Bluefield West Virginia Economic Development Authority Hosts USDA Rural Development Staff 

Jim Spencer, Executive Director of the Bluefield West Virginia Economic Development Authority (BEDA), has a vision. He comes from a background in community planning and economic development and spent decades as a county administrator in neighboring Virginia before joining BEDA. He has been a stakeholder and partner of the Southern West Virginia Community Network since its inception. His vision is that communities around the Southern West Virginia Community Network will tap into the resources that his organization has created. With this vision in mind, BEDA recently hosted a tour for local Rural Development staff to highlight how the organization is already making a difference in West Virginia communities. 

photo of class in session

Local Entrepreneurs Ansel and Gabi Ponder present their idea for short-term lodging targeting area ATV Trail visitors and families.

The tour began at the Bluefield Arts Center, a former municipal building constructed in 1924, and current Rural Local Initiatives Support Corporation (LISC) project. Following an introduction, local entrepreneurs Ansel and Gabi Ponder pitched a project seeking funding to kick-start a community revitalization and short-term rental housing enterprise targeting local ATV trail riders and outdoor recreational visitors. 

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Representatives from BEDA, USDA Rural Development, and local entrepreneurs Ansel and Gabi Ponder during their visit to Alorica's Intuit Service Center.

The tour then visited Alorica’s Intuit Service Center, which receives approximately 6 percent of customer service calls supporting entrepreneurs and small business clients using Intuit’s QuickBooks products in North America. A highlight of this tour showcased employee and public spaces within the facility. Alorica’s many community partnerships with BEDA include providing space to host pop-up vendors and open houses during BEDA’s Small Business Saturday events. Small Business Saturday recently included a youth entrepreneur event that attracted seven young business owners under 18 years old. Following this visit, a working lunch from local restaurant David’s Downtown (on the ground floor of the Bluefield Arts Center) allowed time to introduce the Rural Partners Network and other USDA opportunities to area business owners.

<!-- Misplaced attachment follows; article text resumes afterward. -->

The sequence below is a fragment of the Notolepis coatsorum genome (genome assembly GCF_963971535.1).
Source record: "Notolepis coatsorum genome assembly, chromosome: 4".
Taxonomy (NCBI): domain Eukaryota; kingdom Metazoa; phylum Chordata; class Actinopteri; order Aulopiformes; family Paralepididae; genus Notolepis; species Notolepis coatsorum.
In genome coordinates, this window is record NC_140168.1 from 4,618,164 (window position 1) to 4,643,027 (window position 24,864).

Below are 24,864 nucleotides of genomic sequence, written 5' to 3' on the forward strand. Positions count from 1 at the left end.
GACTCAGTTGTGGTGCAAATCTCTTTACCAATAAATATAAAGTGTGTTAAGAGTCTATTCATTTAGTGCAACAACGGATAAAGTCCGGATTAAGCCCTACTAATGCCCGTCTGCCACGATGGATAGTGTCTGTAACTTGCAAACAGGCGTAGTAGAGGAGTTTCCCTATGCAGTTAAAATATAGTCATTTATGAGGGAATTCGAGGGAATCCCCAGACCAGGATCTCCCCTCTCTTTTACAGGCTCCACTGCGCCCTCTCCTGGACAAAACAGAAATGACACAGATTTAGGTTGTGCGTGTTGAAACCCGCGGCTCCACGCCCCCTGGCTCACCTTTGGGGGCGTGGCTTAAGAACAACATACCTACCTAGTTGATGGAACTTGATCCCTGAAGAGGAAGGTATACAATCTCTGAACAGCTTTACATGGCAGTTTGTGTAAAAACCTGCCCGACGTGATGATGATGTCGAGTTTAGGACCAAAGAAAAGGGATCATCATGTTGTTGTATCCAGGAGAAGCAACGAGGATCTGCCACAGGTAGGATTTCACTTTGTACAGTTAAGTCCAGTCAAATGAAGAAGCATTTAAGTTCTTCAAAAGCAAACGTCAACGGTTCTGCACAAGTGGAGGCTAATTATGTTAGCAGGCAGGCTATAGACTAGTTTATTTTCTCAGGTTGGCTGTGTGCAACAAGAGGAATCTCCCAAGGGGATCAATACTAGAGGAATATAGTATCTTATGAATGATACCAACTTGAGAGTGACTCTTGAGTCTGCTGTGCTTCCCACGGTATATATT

After lunch, the group toured the Commercialization Station, a 60,000 square foot former railway freight house which has been converted into a research and maker space for local businesses. Rural Development staff met with Bruce Mutter and Heather Williams, who shared some of the proprietary work that their corporation, The Center for Applied Research and Technology (CART, Inc.), is doing. CART, Inc., is a non-profit corporation working with entrepreneurs on projects utilizing carbon from locally sourced coal.

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BEDA Executive Director Jim Spencer shares his vision for future development along Interstate 77 in Mercer County.

Bluefield is thinking regionally about intertwining past and present: Their focus is to become a regional hub focused on carbon technologies and development, particularly building materials, batteries, and similar products. This focus has led to opportunity closer to the interstate, where Spencer and BEDA Administrative & Marketing Assistant Faith Blackwell are optimistic that property along I-77’s Exit 1 offers considerable opportunity. For instance, Omnis Building Technology is constructing a 135,000 square foot manufacturing facility on a portion of this land. Plans call for another site nearby which will host a food truck park, allowing a quick stop for visitors to stretch their legs and grab a bite to eat. This will boost visibility and opportunity for local entrepreneurs, especially those in BEDA’S Food Truck Incubator Program. The unique incubator program is funded by a USDA Rural Business Development Grant. The food truck park is still in its conceptual phase, but funding is being sought to begin development. 

BEDA’s vision is an example of what incremental change and regional cooperation can bring to the Rural Partners Network. “Would you expect to find all this in Bluefield?” asked Spencer, as the tour of his agency’s projects and partners in the community concluded. He left his group with a simple, but clear message, “Everyone gets stuck trying to think outside of the box, but don’t put yourself in the box to begin with!” 

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